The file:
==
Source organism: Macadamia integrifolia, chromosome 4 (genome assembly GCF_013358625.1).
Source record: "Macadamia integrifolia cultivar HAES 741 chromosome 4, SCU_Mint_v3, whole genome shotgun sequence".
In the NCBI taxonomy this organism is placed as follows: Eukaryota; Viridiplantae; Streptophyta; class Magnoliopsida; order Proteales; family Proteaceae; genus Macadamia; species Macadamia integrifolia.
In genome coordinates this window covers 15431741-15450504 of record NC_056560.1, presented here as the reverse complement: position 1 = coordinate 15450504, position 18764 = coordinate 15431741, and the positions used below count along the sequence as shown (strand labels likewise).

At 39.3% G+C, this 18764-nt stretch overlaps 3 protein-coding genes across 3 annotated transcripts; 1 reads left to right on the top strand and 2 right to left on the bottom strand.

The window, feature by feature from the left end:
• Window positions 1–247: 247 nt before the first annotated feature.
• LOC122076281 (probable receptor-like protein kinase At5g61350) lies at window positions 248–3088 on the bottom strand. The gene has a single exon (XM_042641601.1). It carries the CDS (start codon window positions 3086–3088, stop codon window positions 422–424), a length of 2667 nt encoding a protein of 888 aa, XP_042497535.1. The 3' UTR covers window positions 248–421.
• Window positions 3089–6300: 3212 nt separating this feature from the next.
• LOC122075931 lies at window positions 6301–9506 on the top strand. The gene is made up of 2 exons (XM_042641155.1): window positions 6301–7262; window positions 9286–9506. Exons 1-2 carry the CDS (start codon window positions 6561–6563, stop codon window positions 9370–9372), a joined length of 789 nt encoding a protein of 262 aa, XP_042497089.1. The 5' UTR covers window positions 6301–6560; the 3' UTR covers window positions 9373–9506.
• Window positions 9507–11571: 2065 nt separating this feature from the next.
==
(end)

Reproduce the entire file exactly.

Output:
Source organism: Macadamia integrifolia, chromosome 4 (genome assembly GCF_013358625.1).
Source record: "Macadamia integrifolia cultivar HAES 741 chromosome 4, SCU_Mint_v3, whole genome shotgun sequence".
In the NCBI taxonomy this organism is placed as follows: Eukaryota; Viridiplantae; Streptophyta; class Magnoliopsida; order Proteales; family Proteaceae; genus Macadamia; species Macadamia integrifolia.
In genome coordinates this window covers 15431741-15450504 of record NC_056560.1, presented here as the reverse complement: position 1 = coordinate 15450504, position 18764 = coordinate 15431741, and the positions used below count along the sequence as shown (strand labels likewise).

At 39.3% G+C, this 18764-nt stretch overlaps 3 protein-coding genes across 3 annotated transcripts; 1 reads left to right on the top strand and 2 right to left on the bottom strand.

The window, feature by feature from the left end:
• Window positions 1–247: 247 nt before the first annotated feature.
• LOC122076281 (probable receptor-like protein kinase At5g61350) lies at window positions 248–3088 on the bottom strand. The gene has a single exon (XM_042641601.1). It carries the CDS (start codon window positions 3086–3088, stop codon window positions 422–424), a length of 2667 nt encoding a protein of 888 aa, XP_042497535.1. The 3' UTR covers window positions 248–421.
• Window positions 3089–6300: 3212 nt separating this feature from the next.
• LOC122075931 lies at window positions 6301–9506 on the top strand. The gene is made up of 2 exons (XM_042641155.1): window positions 6301–7262; window positions 9286–9506. Exons 1-2 carry the CDS (start codon window positions 6561–6563, stop codon window positions 9370–9372), a joined length of 789 nt encoding a protein of 262 aa, XP_042497089.1. The 5' UTR covers window positions 6301–6560; the 3' UTR covers window positions 9373–9506.
• Window positions 9507–11571: 2065 nt separating this feature from the next.